reviewed by Ken Klingenmeier

Actors Theatre of Indiana opens their 15th Anniversary Season with Dirty Rotten Scoundrels – a musical play with book by Jeffrey Lane and music & lyrics by David Yazbek. The 2004 Broadway production was based on the original 1988 film which had no songs, and which starred Michael Caine and Steve Martin in the two leading roles.

Set in the French Riviera, the story revolves around the doings of two men who make their livings by jilting unsuspecting targets (mostly female) of their wealth, jewels and, sometimes, their emotions. We first meet the well practiced high-end swindler Lawrence Jameson, played here with much polish by TJ Lancaster. Jameson has built quite a nice life out of his smooth and diverse skills – charming, then financially harming his victims. Along comes a relative newcomer – the very unpolished Freddy Benson, offered in a highly energetic portrayal by ATI first-timer Tony Carter.

Swindler Laurence Jameson (TJ Lancaster) with cohort Andre Thibault (Don Farrell) in a scene from ATI’s “Dirty Rotten Scoundrels”

Their sudden connection sends the story along, first with a “My Fair Lady” moment when Jameson accepts a challenge to teach Benson his refined practices and thereby lift him up. Enter the naive young Christine Colgate, performed here by striking ATI newcomer, Deborah Mae Hill. Noting this fresh target from small-town USA, the two scoundrels come up with a challenge to out-scam each other’s efforts with this new victim and that’s when the fun begins.

All three leads do wonderful work here. Lancaster and Carter are polar opposites in style and conveyance, which is perfect for their opposing characters. Ms. Hill is vocally-gifted and totally convincing as a wide-eyed, innocent. The surprise which the audience receives later is well set-up, indeed.

Muriel Eubanks (Judy Fitzgerald) meets novice swindler Freddy Benson (Tony Carter) in a scene from ATI’s “Dirty Rotten Scoundrels”

While the three lead actors do much of the heavy lifting here, with admirable results, there are a handful of secondary roles that deserve mention. Sabra Michelle comes on strong as Oklahoma visitor Jolene Oakes. Ms. Michelle fills the stage with her loud and feisty performance and does good supporting work as an ensemble member, as well.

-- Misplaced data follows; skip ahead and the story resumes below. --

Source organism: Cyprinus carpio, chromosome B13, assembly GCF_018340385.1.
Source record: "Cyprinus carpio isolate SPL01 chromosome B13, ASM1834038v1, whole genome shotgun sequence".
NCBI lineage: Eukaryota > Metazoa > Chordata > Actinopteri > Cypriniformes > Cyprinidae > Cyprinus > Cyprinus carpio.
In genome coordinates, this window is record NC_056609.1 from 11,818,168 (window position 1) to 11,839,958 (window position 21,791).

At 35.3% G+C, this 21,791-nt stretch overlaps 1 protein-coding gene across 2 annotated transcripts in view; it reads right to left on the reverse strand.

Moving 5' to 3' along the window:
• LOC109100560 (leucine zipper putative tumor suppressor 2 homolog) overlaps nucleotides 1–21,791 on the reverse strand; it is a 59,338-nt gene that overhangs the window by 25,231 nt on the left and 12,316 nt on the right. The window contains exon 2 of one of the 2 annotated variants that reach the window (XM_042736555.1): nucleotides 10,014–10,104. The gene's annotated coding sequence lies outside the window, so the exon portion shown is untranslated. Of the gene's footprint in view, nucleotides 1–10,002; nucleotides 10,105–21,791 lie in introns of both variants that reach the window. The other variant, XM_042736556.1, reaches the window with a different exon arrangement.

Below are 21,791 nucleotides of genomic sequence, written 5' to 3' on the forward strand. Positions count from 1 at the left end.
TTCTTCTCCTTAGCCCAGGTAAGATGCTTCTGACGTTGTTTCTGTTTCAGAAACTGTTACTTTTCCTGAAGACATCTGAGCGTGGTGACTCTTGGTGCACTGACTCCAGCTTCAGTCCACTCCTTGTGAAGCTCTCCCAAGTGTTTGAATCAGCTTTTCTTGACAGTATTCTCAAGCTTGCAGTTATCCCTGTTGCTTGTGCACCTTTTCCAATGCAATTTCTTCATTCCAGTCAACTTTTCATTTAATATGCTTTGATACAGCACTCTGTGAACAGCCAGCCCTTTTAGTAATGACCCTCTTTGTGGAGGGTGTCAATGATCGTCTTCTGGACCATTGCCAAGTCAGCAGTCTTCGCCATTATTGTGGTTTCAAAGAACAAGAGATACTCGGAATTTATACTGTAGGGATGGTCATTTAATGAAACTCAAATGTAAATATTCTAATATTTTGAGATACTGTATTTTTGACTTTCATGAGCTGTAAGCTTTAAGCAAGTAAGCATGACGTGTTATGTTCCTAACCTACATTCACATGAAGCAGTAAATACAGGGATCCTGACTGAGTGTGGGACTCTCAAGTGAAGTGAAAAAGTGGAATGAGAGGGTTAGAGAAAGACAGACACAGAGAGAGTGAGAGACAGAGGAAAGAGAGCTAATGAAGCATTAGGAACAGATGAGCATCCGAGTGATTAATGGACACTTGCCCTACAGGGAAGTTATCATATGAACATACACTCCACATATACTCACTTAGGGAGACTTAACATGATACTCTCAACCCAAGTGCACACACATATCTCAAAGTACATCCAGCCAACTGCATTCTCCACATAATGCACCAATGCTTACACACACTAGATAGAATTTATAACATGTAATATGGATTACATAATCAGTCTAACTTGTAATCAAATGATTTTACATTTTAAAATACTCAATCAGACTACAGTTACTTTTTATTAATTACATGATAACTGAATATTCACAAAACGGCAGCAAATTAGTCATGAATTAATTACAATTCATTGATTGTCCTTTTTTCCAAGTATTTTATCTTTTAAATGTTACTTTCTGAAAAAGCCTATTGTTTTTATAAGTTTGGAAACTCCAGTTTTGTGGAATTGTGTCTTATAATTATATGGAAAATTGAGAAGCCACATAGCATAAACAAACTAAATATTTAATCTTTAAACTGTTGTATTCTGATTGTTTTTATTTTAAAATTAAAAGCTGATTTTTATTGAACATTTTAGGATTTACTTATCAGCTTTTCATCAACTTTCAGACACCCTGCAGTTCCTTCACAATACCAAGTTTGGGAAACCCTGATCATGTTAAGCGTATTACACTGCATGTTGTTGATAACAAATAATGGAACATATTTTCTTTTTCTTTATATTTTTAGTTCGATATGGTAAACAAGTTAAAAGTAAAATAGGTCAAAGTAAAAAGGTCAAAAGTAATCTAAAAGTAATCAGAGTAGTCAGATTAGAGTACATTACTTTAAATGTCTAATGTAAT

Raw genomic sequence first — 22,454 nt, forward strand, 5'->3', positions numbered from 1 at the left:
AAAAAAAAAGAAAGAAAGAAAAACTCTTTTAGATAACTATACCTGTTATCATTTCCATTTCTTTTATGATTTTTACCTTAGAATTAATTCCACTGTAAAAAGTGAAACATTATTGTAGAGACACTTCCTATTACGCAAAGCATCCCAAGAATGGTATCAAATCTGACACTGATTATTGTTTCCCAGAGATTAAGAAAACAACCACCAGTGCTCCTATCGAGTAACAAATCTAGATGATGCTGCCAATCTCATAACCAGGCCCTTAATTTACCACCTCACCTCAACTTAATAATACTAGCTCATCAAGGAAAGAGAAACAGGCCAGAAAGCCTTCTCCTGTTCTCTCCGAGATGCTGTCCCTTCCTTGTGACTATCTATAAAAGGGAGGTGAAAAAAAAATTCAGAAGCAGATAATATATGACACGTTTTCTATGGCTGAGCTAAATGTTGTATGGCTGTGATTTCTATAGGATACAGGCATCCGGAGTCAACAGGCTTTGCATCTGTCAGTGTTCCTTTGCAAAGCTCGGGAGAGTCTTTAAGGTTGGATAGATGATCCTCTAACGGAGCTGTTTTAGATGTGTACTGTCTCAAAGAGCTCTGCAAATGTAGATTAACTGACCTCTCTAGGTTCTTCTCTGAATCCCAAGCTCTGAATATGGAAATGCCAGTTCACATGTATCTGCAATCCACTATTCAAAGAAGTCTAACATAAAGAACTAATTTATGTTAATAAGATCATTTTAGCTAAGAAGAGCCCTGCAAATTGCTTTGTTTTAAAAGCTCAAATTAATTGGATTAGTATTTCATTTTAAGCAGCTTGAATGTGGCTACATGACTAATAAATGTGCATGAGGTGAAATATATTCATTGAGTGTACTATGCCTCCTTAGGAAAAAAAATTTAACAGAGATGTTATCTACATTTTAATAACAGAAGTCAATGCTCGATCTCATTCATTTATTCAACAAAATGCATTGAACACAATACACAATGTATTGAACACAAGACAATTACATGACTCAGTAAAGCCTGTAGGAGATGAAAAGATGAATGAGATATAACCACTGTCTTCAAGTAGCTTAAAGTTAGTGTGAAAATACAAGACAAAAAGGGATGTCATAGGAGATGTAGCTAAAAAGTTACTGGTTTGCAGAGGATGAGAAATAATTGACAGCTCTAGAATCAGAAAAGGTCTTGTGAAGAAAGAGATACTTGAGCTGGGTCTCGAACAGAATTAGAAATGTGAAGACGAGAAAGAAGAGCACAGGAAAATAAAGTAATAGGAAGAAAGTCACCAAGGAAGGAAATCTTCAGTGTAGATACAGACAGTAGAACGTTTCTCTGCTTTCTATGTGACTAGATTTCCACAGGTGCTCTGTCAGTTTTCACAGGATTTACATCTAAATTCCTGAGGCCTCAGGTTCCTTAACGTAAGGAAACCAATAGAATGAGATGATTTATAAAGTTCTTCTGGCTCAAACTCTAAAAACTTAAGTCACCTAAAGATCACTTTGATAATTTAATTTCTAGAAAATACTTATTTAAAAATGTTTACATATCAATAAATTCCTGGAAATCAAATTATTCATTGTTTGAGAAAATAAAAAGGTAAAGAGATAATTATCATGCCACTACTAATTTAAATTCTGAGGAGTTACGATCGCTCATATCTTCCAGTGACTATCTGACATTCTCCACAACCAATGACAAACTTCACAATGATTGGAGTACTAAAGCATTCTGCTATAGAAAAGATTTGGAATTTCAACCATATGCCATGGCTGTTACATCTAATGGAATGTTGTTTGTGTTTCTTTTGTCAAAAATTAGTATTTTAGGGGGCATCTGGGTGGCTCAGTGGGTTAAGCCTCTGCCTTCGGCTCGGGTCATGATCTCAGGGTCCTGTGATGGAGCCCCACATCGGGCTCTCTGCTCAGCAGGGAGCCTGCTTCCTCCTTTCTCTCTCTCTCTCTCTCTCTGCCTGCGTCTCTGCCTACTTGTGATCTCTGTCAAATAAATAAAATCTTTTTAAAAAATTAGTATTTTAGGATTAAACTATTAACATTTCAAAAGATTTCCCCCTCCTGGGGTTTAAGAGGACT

Christine Colgate (Deborah Mae Hill) ponders her circumstance in a scene from ATI’s production of “Dirty Rotten Scoundrels”

Perhaps even more cogent are the plot angles shared by ATI co-founders, Don Farrell, as Jameson cohort, Andre Thibault, and Judy Fitzgerald, who plays overly willing victim, Muriel Eubanks. Their shared times on stage are some of the true highlights of the production – comic moments that show these two old friends at their finest abilities. The remaining members of the cast – ensemble dance performers Annalee Traeger, Brynn Tyszka, Tim Hunt and Michael Corey Hassel – play what seems like a hundred additional roles with sparkle and precision.

Jolene Oakes (Sabra Michelle) joins Laurence Jameson (TJ Lancaster) and the dance ensemble in a scene from ATI’s “Dirty Rotten Scoundrels”

Michael Blatt, who directed one of my all time ATI favorite shows, The 25th Annual Putnam County Spelling Bee, returns to lead the way on this production. Nathan Perry takes the reins musically and he and his small orchestra provide a noteworthy addition. Carol Worcel provides interesting and unique combinations of choreography. The dynamic set by designer P. Bernard Killian, lit by Erin Meyer, was augmented by the many varied costumes from Stephen Hollenbeck.

Bottomline: Taking nothing away from the heap of top-notch performances here – the material itself is not amongst my favorites. The show is very tuneful – that is, Full Of Tunes – more than most shows, I believe. But none of them remained in my head at the end. Plus, the story goes a very long way (145 minutes, with intermission) for what is a very nice payoff punch at the end. Even then however, the authors felt they needed to go just a bit further to prolong the event for some reason. It surprises me that the show was not cut down in its Broadway days – but, as always – all this is merely my opinion.

Dirty Rotten Scoundrels continues at ATI’s Studio Theatre in the Center for the Performing Arts in Carmel through Sept 29th. You can get information about the schedule and tickets by calling 317.843.3800 or by logging on at http://www.atistage.org .

  • photos by Ed Stewart